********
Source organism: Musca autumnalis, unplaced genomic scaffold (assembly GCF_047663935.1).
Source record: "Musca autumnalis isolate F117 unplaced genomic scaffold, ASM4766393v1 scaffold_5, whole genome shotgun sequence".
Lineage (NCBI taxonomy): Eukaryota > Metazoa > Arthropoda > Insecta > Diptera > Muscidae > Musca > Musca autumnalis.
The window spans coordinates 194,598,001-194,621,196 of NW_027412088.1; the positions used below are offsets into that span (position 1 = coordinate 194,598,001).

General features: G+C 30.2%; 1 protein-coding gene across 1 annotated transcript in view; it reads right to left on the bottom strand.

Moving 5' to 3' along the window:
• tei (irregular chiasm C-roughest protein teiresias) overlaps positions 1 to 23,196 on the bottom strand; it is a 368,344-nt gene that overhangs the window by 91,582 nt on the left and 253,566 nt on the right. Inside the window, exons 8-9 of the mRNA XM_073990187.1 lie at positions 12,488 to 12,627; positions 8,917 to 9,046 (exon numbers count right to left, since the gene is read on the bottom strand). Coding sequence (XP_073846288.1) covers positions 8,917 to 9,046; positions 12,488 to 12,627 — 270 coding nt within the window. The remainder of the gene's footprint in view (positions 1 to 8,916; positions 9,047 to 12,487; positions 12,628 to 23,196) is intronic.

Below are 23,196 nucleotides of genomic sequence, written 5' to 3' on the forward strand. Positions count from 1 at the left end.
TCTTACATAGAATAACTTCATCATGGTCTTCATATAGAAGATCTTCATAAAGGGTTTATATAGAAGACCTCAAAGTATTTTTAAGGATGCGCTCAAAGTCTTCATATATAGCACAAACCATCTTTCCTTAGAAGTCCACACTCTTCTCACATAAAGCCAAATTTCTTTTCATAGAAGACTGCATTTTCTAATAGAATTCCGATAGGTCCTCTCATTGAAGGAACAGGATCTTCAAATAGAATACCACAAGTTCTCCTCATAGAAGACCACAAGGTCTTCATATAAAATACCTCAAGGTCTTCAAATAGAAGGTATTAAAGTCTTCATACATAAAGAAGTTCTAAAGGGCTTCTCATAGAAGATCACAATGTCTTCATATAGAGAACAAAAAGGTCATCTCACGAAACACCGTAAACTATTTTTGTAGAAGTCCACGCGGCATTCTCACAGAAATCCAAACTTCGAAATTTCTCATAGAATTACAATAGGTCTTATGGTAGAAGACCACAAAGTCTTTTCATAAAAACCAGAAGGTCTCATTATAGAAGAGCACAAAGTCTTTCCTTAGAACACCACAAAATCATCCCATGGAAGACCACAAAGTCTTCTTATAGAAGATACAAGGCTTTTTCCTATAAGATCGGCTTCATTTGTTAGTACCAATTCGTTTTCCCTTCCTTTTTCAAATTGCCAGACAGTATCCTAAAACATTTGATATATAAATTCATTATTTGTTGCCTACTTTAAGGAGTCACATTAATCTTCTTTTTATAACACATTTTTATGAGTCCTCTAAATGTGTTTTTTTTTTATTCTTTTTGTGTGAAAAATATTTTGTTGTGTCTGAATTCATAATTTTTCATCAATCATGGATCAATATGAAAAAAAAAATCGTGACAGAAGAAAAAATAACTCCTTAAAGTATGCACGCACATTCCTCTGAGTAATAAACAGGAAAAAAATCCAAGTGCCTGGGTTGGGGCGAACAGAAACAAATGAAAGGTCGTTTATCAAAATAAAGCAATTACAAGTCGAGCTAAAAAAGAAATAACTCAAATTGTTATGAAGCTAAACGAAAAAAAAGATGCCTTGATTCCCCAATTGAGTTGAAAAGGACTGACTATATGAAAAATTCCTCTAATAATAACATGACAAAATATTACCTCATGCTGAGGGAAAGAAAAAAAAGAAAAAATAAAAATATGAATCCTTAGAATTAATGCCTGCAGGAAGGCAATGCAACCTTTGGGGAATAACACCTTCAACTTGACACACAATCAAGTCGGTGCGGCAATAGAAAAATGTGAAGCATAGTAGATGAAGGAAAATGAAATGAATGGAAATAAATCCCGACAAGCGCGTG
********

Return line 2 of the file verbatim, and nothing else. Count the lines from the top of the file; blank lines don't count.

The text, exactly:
Source record: "Musca autumnalis isolate F117 unplaced genomic scaffold, ASM4766393v1 scaffold_5, whole genome shotgun sequence".